Happy New Year! If you resolved to feed your munchkins a healthier diet (yay!), you need to know that purveyors of fast food are not on your side. Their success depends on your failure, and they have bigger wallets than you do.
Knowledge is power, so some facts about fast food advertising from the Rudd Center:
- In 2012, 4.6 billion dollars was spent on fast food advertising. That is a hard number for me to get my brain around. 4.6 billion dollars will buy 920 million kid’s meals: 33,000 lifetimes worth of daily happy meals. Imagine the profit that must be generated to make spending that amount of money reasonable. These people are not your friends.
- Fewer than 1% of kid’s meals (33 out of 5427) met USDA nutrition standards.
- Only 3% of kid’s meals met the industry’s own standards.
Fast food was traditionally advertised in print, on TV and radio, and on billboards. Add on product placement and packaging (that attractive box is not at small-hand-reaching-from-cart-distance by accident). Pile on celebrity endorsements and the use of popular characters (Spongebob Squarepants Fruit Snacks anyone?)
Newer methods embrace social media, including YouTube, Twitter, and Facebook. Americans spent an estimated 121 billion minutes–a total of 230,213 years–on social media in 2012. Where better to find a potential customer?
Social media sites entice with advergames, contests, points to redeem, and free downloads; if your child subscribes to or follows a YouTube or Twitter site he or she is volunteering to be sent endless “opportunities,” with ads on the side. They recruit their users (your children) to “share” and “invite” friends to participate on the websites–free word of mouth advertising! The star of social media is Facebook, but it comes with 6 billion fast food ads–19% of the total ads on the site.
Advertisers hire brilliant marketers to design attractive logos which grab the attention of potential customers. Food stylists make their options look better than they ever do in reality. Ads hint at advantages beyond the food: “Live every day with love” with Ne-Yo at McDonalds, or have cool friends with applewood smoked “bacon teens” at Wendy’s. They suggest health benefits and a happier, more carefree life. They bait with prices that will feed your children more cheaply than the grocery store, until you switch to higher priced items at the counter.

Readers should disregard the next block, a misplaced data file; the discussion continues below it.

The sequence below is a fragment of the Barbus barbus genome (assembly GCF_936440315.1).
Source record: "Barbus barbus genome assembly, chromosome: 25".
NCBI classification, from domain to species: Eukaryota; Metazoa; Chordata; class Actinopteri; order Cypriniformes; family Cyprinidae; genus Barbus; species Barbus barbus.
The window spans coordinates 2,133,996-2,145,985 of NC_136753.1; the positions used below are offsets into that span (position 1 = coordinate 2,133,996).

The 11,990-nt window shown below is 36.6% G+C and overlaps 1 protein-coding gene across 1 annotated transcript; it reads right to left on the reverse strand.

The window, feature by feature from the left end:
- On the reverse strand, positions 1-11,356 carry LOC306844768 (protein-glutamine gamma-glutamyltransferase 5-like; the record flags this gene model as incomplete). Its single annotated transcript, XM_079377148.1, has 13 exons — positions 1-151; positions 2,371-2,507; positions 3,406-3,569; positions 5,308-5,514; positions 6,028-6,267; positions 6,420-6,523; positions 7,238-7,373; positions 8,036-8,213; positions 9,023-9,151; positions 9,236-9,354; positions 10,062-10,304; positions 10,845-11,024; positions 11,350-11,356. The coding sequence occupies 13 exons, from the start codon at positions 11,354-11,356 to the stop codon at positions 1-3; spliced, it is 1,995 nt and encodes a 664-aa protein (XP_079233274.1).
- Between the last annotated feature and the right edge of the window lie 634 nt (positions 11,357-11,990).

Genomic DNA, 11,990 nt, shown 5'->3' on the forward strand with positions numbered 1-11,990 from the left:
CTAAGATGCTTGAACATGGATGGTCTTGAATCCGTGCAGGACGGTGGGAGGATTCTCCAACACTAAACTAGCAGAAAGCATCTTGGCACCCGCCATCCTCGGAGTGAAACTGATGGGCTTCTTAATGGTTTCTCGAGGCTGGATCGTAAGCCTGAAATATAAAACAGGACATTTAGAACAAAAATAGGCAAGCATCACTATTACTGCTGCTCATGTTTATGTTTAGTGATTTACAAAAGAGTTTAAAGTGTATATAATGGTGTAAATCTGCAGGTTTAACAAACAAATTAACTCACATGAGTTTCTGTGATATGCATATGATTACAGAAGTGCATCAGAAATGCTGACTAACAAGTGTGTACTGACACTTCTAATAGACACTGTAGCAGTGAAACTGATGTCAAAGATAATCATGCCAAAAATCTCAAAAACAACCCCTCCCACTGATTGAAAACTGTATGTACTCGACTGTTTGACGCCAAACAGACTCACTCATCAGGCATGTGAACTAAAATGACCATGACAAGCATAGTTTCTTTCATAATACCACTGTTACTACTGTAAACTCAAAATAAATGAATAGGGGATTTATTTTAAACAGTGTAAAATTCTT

McDonalds alone spends almost three times the dollars on advertisements than all of the fruit, vegetable, water, and milk producers combined.
Children’s advocates fight to decrease fast food advertisements aimed at children, and increase ads for nutritious foods. We fight to have most of the kid’s options healthy, not just the current average of 2%. We work to make fast food restaurants default to a healthy option (apples and milk, rather than fries and soda), and keep those healthy options affordable. We have made inroads, but the struggle is a mountain and profit motive is a mudslide.
Fast food ads have presence in your child’s life. They are unavoidable. Your children will see them and will want what they are selling.
We have absolutely no evidence that media literacy in any way defends against the effectiveness of advertisements. None. Knowing that they are trying to sell you something that is bad for you does not keep you from wanting it. You may not remember that you can “live every day with love” with Ne-Yo, but you will get a bit of a lift when you see that bright red and gold sign. We are grown ups, and we fall for the ads. We cannot expect more of our children than we do of ourselves.
In the end, it comes down to committing to do the right thing, and then acting on that commitment:
- Clean out your cupboards and throw out all the junk.
- Make a meal plan for the week before you shop.
- Shop with a list made from that meal plan.
- Shop at farmer’s markets and around the outer rim of the grocery store. Avoid the aisles unless there is something on your list that is on that aisle.
- Prepare meals ahead for busy nights, so that you don’t end up in that line at the fast food restaurant.
- Keep healthy snack food available to hand: fruits and veggies, whole grain crackers, cheese, popcorn… Throw out the chips and snack cakes.
- Eat the food you bought, at home, with your kids, at the table and with the TV off. So much better than the fast food line with your kids bickering in the back seat!
Most importantly, be consistent.
Remember that “never” is much easier for a child to understand and deal with than “sometimes.” If you never stop at the drive through and never buy junk food, after the first two weeks your kids will rarely ask, even though they saw that yummy advertisement a dozen times and really wanted to try those fruit snacks.
If you sometimes give in, they will ask until your ears bleed. Pestering is powerful when you’re tired and stressed.
You can do this. They have 4.6 billion dollars on their side, but you have love for your children and the responsibility they handed you with that warm sweet bundle. You win.